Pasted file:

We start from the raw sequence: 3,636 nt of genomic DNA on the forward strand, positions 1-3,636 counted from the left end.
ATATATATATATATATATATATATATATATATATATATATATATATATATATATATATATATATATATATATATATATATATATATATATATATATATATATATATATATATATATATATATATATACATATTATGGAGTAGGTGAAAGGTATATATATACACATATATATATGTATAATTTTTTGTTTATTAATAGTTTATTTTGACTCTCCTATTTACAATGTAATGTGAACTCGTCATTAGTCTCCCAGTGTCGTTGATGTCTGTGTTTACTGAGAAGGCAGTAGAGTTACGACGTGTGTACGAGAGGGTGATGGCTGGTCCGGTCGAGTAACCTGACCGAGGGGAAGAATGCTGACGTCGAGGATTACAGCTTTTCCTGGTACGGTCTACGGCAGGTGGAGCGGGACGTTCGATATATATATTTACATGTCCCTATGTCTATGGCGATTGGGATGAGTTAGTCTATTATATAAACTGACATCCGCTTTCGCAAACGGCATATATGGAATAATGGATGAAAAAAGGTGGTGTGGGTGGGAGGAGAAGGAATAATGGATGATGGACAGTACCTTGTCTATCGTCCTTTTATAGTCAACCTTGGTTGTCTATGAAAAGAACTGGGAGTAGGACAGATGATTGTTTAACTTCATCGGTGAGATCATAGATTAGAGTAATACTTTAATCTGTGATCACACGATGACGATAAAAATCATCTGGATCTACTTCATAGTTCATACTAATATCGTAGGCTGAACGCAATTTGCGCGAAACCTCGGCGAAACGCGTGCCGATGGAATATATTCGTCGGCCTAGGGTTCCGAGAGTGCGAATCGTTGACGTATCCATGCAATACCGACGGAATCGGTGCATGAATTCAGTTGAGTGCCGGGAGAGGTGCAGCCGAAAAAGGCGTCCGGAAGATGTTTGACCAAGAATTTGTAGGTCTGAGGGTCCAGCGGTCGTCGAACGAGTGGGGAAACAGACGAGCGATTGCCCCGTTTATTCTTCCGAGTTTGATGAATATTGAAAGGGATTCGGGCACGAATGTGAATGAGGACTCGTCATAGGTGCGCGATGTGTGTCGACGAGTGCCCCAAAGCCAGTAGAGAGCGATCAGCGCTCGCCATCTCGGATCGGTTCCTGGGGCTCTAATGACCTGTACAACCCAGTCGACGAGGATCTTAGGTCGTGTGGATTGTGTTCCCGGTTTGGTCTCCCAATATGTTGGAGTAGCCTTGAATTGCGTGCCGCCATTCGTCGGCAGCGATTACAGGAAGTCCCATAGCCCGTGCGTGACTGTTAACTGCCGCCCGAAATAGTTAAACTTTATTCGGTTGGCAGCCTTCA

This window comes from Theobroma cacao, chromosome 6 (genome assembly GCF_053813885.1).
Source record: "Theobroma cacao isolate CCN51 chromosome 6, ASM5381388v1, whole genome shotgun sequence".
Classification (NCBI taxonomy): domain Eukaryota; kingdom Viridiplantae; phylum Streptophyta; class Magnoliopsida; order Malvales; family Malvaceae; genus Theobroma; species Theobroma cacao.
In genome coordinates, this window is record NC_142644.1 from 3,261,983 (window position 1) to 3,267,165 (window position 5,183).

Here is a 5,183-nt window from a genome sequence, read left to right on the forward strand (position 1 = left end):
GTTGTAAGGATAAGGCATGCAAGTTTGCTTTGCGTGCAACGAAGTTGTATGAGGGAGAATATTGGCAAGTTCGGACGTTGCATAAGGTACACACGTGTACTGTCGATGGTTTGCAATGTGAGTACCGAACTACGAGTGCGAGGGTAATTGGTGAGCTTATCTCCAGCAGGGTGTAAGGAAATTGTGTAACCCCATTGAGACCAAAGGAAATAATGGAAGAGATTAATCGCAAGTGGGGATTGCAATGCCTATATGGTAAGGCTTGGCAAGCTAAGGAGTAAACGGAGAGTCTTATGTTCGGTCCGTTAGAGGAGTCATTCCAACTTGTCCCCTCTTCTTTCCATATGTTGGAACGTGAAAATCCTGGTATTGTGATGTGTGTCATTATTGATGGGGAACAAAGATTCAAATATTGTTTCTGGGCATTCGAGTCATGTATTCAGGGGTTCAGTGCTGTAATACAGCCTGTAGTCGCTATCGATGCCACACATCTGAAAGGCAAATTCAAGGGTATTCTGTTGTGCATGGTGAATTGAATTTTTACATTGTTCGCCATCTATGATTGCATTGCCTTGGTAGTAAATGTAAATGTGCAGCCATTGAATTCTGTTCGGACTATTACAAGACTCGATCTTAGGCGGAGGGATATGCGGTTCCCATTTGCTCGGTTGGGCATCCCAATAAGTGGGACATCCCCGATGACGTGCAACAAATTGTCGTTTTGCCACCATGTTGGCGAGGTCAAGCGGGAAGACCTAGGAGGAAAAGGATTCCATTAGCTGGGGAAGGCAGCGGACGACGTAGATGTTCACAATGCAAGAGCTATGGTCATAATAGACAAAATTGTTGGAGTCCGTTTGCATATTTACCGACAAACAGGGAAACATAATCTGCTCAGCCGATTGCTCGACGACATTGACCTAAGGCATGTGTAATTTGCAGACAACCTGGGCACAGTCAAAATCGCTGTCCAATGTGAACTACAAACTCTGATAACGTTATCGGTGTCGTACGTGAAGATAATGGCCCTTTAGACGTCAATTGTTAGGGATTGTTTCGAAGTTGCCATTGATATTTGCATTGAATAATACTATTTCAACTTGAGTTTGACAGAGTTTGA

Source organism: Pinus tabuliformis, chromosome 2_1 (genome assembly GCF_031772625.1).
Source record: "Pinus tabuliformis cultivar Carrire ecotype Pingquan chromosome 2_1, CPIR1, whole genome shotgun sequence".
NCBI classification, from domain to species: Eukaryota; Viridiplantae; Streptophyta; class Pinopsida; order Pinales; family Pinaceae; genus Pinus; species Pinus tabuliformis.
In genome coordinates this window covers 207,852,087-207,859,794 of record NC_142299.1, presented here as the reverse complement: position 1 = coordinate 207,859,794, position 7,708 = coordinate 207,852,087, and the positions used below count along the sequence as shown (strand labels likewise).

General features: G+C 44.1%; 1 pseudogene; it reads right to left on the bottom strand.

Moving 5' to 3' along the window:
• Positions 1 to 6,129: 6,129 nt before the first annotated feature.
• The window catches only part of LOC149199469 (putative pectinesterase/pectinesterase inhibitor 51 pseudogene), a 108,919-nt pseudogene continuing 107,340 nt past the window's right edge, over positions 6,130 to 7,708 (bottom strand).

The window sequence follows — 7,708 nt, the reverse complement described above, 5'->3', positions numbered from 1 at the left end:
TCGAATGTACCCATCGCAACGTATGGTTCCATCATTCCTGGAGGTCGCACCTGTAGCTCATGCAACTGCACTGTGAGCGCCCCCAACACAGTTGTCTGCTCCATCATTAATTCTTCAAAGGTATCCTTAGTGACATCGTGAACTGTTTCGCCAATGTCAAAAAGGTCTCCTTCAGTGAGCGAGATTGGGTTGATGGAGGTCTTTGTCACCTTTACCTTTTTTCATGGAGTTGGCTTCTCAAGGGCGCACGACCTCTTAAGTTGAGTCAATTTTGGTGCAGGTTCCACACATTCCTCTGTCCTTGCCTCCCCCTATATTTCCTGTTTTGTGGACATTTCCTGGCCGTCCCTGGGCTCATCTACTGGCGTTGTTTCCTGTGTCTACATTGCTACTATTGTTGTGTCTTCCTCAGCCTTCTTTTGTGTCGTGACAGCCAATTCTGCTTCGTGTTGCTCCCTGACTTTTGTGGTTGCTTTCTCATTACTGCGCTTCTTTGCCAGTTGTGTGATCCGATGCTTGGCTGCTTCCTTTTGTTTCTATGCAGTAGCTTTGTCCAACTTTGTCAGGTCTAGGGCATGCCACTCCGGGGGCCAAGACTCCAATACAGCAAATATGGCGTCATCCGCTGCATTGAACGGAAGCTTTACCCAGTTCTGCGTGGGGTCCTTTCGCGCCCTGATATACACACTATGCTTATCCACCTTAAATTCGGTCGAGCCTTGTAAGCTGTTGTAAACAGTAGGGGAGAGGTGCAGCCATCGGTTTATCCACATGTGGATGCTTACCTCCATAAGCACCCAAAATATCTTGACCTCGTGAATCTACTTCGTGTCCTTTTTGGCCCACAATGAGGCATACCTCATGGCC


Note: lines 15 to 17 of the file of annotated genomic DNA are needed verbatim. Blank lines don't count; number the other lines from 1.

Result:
• Positions 1 to 6,129: 6,129 nt before the first annotated feature.
• The window catches only part of LOC149199469 (putative pectinesterase/pectinesterase inhibitor 51 pseudogene), a 108,919-nt pseudogene continuing 107,340 nt past the window's right edge, over positions 6,130 to 7,708 (bottom strand).

The window sequence follows — 7,708 nt, the reverse complement described above, 5'->3', positions numbered from 1 at the left end: